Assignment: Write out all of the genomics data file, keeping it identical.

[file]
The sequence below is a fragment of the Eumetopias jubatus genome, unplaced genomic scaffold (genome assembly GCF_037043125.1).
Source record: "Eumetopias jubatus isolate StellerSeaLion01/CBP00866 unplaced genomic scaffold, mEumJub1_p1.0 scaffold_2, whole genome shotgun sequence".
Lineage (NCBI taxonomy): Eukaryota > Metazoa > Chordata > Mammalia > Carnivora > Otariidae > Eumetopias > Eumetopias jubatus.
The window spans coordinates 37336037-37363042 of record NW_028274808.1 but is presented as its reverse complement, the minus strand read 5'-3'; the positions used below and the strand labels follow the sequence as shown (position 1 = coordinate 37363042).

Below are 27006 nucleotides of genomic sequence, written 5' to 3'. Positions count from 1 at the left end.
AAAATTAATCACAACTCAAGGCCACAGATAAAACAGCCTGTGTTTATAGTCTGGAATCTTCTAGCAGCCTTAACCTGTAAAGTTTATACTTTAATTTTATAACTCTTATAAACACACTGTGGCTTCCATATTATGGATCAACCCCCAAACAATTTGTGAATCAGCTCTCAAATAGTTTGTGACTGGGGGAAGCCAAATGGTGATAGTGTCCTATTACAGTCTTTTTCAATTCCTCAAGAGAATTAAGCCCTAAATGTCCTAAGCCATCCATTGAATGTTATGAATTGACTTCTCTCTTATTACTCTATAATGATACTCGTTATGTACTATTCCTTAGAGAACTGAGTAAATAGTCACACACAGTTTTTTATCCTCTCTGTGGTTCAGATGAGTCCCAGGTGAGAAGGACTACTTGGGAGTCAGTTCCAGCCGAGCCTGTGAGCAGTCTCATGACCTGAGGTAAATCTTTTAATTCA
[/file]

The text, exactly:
The sequence below is a fragment of the Eumetopias jubatus genome, unplaced genomic scaffold (genome assembly GCF_037043125.1).
Source record: "Eumetopias jubatus isolate StellerSeaLion01/CBP00866 unplaced genomic scaffold, mEumJub1_p1.0 scaffold_2, whole genome shotgun sequence".
Lineage (NCBI taxonomy): Eukaryota > Metazoa > Chordata > Mammalia > Carnivora > Otariidae > Eumetopias > Eumetopias jubatus.
The window spans coordinates 37336037-37363042 of record NW_028274808.1 but is presented as its reverse complement, the minus strand read 5'-3'; the positions used below and the strand labels follow the sequence as shown (position 1 = coordinate 37363042).

Below are 27006 nucleotides of genomic sequence, written 5' to 3'. Positions count from 1 at the left end.
AAAATTAATCACAACTCAAGGCCACAGATAAAACAGCCTGTGTTTATAGTCTGGAATCTTCTAGCAGCCTTAACCTGTAAAGTTTATACTTTAATTTTATAACTCTTATAAACACACTGTGGCTTCCATATTATGGATCAACCCCCAAACAATTTGTGAATCAGCTCTCAAATAGTTTGTGACTGGGGGAAGCCAAATGGTGATAGTGTCCTATTACAGTCTTTTTCAATTCCTCAAGAGAATTAAGCCCTAAATGTCCTAAGCCATCCATTGAATGTTATGAATTGACTTCTCTCTTATTACTCTATAATGATACTCGTTATGTACTATTCCTTAGAGAACTGAGTAAATAGTCACACACAGTTTTTTATCCTCTCTGTGGTTCAGATGAGTCCCAGGTGAGAAGGACTACTTGGGAGTCAGTTCCAGCCGAGCCTGTGAGCAGTCTCATGACCTGAGGTAAATCTTTTAATTCA